Heritage is defined by the good ol' Wikipedia as "something which is inherited from one's ancestors". Seeing that Singapore is a relatively young nation built by migrant workers from different places, our heritage, though short, should be rather unique and rich.
Unfortunately it seems that most Singaporeans do not give a hum chin peng about our own heritage. Who were our forefathers? Where did they come from? Why did they come? How was life like for them (certainly no MRT, no air-con and no ultra-clean water)?
Maybe the way to Singaporeans' heart for heritage is through their stomach. What did our forefathers eat? Were there rojak, chicken rice and roti john? Did they eat foods from different ethnic groups outside of their own?
Now we're talking heritage. Food heritage!
And so it was with great curiosity and pleasure that I experienced the Putu Bola. Putu what? PUTU BOLA. Yes, from the same Putu lineage as Putu Mayam and Putu Piring. Lol.
Flour is first steamed then mixed with fresh desiccated coconut before being pressed and shaped into a ball. The putu bolas are then steamed for 10 minutes.
While they are steaming, let's look at how Putu Mayam is made. Before this, I had ignorantly thought it was made of bee hoon.
The same flour mixture is pressed through a hand press to get thin strands of the dough.
It is then steamed and eaten with red/brown sugar and desiccated coconut.
Ok, now back to the Putu Bola. When eaten with sugar and desiccated coconut, its taste is actually very familiar...not unlike Tutu Kueh. But its round shape gives it more weight and substance. The texture is not spongy, but rather semi-kueh-like with a slight crumbly feel. Sweet and with a coconut fragrance, this should be a crowd-pleaser especially with the kids!
For those with a sweet tooth or a very sweet tooth, the many other Indian sweets would delight.
Ananda Bhavan also served up this very fruity and creamy lassi with a nice hint of
As a treat, we had this expert lady kopi-tarik-er who pulled a mean cup of coffee with steady hands.
This is how it should be done.
This is how the current generation does it. Worrying, isn't it? Haha. Like cheap sparkling wines with carbon dioxide pumped into them, the bubbles here are large and coarse.
I pulled my own cuppa without the expert lady's height nor her grace. The coffee was very smooth, creamy and surprisingly not too sweet. And like Champagne, which is fermented in the bottle, the bubbles are small and refined.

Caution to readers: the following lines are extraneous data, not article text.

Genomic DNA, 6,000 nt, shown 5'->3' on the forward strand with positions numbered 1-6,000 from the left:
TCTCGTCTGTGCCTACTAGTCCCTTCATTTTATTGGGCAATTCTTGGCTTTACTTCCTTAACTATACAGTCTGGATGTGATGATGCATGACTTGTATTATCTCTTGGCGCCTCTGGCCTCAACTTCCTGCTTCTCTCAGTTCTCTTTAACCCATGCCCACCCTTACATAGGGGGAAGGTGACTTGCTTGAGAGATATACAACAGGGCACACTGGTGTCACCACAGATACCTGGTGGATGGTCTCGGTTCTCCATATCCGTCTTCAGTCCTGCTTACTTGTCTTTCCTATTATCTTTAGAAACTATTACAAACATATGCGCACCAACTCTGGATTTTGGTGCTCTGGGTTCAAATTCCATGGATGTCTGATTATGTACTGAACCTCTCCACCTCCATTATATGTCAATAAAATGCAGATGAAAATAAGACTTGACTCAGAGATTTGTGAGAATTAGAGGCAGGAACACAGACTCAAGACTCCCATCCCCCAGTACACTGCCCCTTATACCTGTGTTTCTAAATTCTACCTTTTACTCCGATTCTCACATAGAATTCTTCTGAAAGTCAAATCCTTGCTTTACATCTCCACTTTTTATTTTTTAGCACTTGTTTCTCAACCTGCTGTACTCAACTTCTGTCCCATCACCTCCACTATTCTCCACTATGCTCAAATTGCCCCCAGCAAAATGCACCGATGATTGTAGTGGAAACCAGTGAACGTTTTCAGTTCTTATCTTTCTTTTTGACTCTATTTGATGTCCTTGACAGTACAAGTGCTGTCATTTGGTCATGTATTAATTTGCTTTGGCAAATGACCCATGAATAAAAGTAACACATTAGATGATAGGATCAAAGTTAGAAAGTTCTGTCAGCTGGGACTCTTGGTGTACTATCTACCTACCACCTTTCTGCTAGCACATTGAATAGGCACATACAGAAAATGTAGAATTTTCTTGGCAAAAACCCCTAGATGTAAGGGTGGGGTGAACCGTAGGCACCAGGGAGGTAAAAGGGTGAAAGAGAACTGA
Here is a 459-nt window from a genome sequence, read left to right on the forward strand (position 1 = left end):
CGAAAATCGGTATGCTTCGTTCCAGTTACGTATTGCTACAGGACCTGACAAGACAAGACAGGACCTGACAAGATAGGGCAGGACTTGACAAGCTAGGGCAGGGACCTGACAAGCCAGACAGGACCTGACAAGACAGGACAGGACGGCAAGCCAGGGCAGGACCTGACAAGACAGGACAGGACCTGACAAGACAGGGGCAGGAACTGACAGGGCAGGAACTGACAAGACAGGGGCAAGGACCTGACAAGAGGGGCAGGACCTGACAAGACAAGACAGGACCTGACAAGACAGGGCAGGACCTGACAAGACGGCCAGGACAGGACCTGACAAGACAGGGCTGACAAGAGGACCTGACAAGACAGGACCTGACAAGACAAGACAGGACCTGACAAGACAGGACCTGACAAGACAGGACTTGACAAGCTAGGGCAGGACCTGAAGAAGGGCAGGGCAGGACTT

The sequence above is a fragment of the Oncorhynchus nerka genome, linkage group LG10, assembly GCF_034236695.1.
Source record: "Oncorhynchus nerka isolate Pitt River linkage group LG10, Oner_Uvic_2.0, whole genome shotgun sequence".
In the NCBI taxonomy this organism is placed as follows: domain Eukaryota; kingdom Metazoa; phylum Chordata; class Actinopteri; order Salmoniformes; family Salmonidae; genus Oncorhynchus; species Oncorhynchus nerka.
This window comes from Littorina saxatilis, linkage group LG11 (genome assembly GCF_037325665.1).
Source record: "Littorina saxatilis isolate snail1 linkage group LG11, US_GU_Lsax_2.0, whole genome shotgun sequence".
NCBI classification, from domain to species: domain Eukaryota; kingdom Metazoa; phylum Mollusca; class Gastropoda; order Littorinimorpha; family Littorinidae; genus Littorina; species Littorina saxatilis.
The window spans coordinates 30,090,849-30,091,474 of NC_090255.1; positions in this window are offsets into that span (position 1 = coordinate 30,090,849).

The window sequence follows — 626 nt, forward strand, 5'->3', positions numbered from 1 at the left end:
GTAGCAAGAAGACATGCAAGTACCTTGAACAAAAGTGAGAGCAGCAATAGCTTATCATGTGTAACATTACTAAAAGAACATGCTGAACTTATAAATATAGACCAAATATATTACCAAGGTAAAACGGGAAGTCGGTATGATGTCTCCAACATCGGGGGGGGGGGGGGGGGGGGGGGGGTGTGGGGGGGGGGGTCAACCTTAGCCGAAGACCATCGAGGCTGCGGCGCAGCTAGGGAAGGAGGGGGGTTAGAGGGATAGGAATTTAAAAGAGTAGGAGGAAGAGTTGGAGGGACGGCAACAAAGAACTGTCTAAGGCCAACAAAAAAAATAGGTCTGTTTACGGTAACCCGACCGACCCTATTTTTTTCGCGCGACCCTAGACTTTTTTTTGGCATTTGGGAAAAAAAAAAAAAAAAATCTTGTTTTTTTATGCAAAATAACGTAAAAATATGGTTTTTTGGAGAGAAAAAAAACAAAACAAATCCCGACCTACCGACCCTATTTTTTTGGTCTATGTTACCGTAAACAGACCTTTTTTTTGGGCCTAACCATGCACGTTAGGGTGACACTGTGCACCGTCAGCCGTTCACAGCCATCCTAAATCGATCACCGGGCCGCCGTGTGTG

We were hosted by Mr Nadarajan (right in above photo), the Managing Partner of Ananda Bhavan Restaurant. Standing alongside him is his Chinese employee (left in above photo) who has embraced Hinduism and is almost an icon associated with the restaurant! Mr Nadarajan regaled us with anecdotes of life in Singapore during "those good old days" and about Putu Bola. According to him, Putu Bola was made and sold by the Putu Mayam sellers who used residual flour from making Putu Mayam to make Putu Bola. As times were tougher and our people not so well off, many ate Putu Bola as it was cheap and filling.
Nowadays, kids would fork out $6 or $7 for a fast-food meal and not even bat an eyelid. Nothing wrong, kids. Just different kids growing up in different times.
As I bit into the Putu Bola on my plate, I felt its humble warmth and the sweet comfort that it offered to the many generations before our time.
In the words of Mr Nadarajan: "Indians believe in reincarnation. While some may hope to be reincarnated in the USA, I hope I will be reincarnated here in Singapore." And with his gesture of bringing back a lost sweet heritage for the current generation to experience, I can't help but swell with national pride.
Thanks to Anu of Fulford PR for the invitation and to Mr Nadarajan for sharing a slice of our heritage with us.
Putu Bola Recipe
*Courtesy of Ananda Bhavan Restaurant*
* Rice flour, 500 grams
* Desiccated coconut, 450 grams
* Salt, 2 grams
* Red Sugar and desiccated coconut, to serve
1. Add 100 grams of water to 500 grams of rice flour
2. Loosely knead the mixture
3. Sieve the mixture and steam it for 10 minutes at 100°C
4. Add the fresh dessicated coconut to the steamed flour and shape into balls of about 80 grams each.
5. Steam the mixture again for another 10 minutes at 100°C
6. Serve the Putu Bola with red sugar and dessicated coconut
Ananda Bhavan Restaurant
95 Syed Alwi Road (other branches)
Tel: 6398 0837
Opens: 24 hours daily!
Chew On This: Now you can have a taste of this lost heritage food! For two days only (8-9 August) the Putu Bola ($1.20) is available at all Ananda Bhavan Restaurants. Happy National Day, Singapore!